Guyana eyes South Asia markets
Bilateral pact signed with Thailand
Stabroek News
June 23, 2002

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The Guyana Government hopes that the recently signed bilateral agreement with Thailand could open doors to the Asian markets for locally produced goods.

This was expressed by Guyana's Foreign Trade and International Communications Minister, Clement Rohee and his Thai counterpart, Dr Kantathi Suphamongkhon, during a press briefing at Le Meridien Pegasus recently.

According to Rohee, the preliminary agreement was reached in an effort to establish "[a] good working relationship between Thailand and Guyana". It is, reportedly, a combined government/private sector effort.

"We do hope it will, in the near future, be developed into a long lasting relationship," he stated. He stressed that the pact was laying the basis for a much more comprehensive bilateral trade and investment agreement between the governments of the two countries. "It is, in fact, what is called a record of discussion of the meeting," Rohee said, referring to the exchange between him and Suphamongkhon.

"Originally, we set ourselves the task of finalising a bilateral trade and investment agreement between our two countries. The text of such an agreement has to go through a certain process and it is still doing so," Rohee told reporters. According to him, the document is a good indication that Guyana and Thailand are laying the foundation to move in a progressive and constructive direction. Guyana is not the only country sought for partnership by the Asian country.

According to Suphamongkhon, who headed the ten-member delegation on the three-day visit here, Thailand is also seeking a bond with Peru, since it sees that country as the gateway to the Andean markets. The Peruvian visit will be made some time next month, the foreign trade minister disclosed. After wrapping up in Guyana on June 13, Suphamongkhon and his team would have stopped in neighbouring Suriname to "exchange views", before returning home. Then, some time in the future, Thailand plans to establish closer ties with Guyana's other neighbour, Brazil, as well as with Trinidad and Tobago.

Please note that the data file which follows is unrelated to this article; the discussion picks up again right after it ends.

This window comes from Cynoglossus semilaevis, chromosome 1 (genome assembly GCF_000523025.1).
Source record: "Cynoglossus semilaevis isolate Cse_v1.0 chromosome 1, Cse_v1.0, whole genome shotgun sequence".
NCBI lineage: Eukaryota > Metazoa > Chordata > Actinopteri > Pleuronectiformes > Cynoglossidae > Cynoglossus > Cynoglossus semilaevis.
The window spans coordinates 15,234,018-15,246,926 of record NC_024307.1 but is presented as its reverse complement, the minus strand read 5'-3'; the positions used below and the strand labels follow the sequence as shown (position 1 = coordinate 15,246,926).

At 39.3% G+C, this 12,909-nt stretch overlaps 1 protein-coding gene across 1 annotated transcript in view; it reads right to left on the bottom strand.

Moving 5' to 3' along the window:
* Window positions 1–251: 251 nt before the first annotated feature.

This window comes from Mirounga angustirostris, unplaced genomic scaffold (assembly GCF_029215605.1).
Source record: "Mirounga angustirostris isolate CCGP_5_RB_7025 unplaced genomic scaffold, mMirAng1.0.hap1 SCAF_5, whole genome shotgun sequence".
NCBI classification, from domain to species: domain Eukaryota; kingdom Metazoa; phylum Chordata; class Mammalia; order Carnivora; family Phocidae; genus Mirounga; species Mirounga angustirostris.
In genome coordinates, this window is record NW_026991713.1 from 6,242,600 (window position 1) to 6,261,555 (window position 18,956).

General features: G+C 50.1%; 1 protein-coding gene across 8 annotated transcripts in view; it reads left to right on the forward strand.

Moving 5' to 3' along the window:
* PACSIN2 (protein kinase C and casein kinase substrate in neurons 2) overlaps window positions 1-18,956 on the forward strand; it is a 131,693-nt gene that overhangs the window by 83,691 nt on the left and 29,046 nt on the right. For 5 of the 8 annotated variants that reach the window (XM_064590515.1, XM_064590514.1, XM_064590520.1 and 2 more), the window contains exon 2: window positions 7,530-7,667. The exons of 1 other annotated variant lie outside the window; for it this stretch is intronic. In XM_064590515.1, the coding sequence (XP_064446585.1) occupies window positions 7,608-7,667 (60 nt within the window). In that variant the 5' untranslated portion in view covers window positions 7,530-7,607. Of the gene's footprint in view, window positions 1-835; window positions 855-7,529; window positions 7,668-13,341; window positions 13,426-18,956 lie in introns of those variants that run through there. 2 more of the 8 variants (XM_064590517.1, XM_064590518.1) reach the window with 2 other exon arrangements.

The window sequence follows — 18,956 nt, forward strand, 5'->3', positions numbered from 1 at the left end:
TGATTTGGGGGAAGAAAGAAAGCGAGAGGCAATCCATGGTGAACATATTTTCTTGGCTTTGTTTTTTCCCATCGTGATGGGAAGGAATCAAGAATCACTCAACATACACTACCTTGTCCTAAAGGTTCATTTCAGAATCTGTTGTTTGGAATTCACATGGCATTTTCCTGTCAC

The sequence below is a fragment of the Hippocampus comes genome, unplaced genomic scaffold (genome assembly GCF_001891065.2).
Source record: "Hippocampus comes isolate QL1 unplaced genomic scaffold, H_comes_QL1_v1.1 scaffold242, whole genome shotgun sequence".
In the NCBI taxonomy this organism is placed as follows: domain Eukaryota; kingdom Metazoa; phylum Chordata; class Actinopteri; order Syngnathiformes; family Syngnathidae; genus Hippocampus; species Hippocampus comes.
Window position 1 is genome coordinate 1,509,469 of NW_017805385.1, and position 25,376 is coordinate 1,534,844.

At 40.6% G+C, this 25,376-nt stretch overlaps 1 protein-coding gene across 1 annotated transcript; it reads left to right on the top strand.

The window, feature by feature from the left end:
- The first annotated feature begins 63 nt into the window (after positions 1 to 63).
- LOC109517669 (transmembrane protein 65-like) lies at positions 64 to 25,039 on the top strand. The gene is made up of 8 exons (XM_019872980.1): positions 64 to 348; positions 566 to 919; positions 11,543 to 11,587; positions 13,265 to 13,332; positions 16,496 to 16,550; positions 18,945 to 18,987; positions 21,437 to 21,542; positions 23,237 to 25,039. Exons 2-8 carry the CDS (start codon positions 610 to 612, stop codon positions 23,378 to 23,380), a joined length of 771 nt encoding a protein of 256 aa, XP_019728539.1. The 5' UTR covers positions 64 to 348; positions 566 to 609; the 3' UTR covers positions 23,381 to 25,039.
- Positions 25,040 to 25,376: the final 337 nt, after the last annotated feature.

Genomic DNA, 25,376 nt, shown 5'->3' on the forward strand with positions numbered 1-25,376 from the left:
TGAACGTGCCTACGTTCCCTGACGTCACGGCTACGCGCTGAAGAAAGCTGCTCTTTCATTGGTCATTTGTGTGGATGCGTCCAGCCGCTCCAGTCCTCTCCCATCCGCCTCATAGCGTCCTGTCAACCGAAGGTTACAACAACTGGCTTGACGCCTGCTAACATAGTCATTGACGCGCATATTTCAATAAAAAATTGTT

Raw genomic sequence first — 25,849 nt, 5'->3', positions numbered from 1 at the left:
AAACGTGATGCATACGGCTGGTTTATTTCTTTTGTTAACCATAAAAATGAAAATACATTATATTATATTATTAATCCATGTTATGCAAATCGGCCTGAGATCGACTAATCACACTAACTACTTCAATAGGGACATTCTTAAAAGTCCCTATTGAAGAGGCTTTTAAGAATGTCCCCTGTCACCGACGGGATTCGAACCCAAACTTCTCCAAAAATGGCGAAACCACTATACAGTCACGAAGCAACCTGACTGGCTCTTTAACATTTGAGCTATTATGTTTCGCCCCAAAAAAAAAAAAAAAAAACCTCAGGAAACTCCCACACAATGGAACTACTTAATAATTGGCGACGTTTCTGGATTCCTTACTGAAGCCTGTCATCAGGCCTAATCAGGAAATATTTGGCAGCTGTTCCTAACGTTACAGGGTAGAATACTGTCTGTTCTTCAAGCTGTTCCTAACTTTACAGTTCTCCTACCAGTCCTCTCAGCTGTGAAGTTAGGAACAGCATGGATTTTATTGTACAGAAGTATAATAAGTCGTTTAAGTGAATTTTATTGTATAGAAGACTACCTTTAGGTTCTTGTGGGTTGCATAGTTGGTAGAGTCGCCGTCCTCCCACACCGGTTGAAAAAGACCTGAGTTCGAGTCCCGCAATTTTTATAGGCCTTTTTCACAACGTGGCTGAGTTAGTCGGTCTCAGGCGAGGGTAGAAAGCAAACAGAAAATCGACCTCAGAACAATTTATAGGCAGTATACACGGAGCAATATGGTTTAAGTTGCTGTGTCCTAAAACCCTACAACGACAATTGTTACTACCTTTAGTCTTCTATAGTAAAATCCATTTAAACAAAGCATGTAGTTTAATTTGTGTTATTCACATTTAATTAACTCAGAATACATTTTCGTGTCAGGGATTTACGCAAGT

"We from Thailand, have reached out all the way across the world, to come here to extend our hand of friendship and I am happy to report that we have received a very warm hand of friendship from the Government of Guyana and it marks a new beginning of a closer relationship between our two countries. It also emphasises the point that, in this period of globalisation, we should no longer allow distance to separate us, no matter how far," the Thai minister stated prior to a cocktail reception held to honour him and his team.

According to him, the private sectors of the two nations have a major role to play in the partnership venture, and before the evening was out, President of the Georgetown Chamber of Commerce and Industry, Eddie Boyer, signed a pact to this effect with his Thai counterpart.

"We would like very much for our private sectors to ensure that the doors that we have opened today remain open. The momentum which began today must be maintained and, we call upon the members of the private sectors of Guyana and Thailand to take this opportunity to get to know one another, to visit one another and to work together for the common good and the good of our people," Suphamongkhon stated.

Asked what prompted the delegation's visit to Guyana, the Thailand Trade Representative had this to say: "We have been informed of the development in Guyana. For the last several years, [Guyana has] been moving in a very positive direction, opening [up] for partnership and foreign investment and [Guyana is] actually located strategically in such a way, that [the country] can become a gateway and a hub to the Caribbean, to Latin America and, on some occasions, also to the US. We also feel that Thailand is an appropriate country to serve as a gateway and a hub into South East Asia."